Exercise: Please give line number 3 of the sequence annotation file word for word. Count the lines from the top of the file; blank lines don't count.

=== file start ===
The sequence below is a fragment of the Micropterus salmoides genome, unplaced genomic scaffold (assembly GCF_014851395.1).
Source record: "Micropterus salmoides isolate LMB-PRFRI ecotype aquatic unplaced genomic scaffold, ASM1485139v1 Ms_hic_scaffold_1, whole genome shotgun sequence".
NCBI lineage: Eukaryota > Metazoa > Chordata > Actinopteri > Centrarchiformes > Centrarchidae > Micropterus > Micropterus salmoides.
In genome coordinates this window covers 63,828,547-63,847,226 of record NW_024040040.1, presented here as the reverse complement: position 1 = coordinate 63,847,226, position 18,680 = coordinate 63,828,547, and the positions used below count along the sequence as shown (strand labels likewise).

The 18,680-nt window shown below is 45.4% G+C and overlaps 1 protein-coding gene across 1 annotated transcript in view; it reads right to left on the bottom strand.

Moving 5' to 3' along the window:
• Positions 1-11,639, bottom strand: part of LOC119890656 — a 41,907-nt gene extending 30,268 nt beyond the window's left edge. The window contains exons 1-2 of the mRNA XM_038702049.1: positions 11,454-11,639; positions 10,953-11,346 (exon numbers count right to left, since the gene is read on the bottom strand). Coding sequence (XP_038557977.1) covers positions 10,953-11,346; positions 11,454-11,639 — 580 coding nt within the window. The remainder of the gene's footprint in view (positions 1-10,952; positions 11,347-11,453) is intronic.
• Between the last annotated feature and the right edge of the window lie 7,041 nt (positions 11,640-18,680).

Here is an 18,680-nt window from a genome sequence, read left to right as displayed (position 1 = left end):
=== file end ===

NCBI lineage: Eukaryota > Metazoa > Chordata > Actinopteri > Centrarchiformes > Centrarchidae > Micropterus > Micropterus salmoides.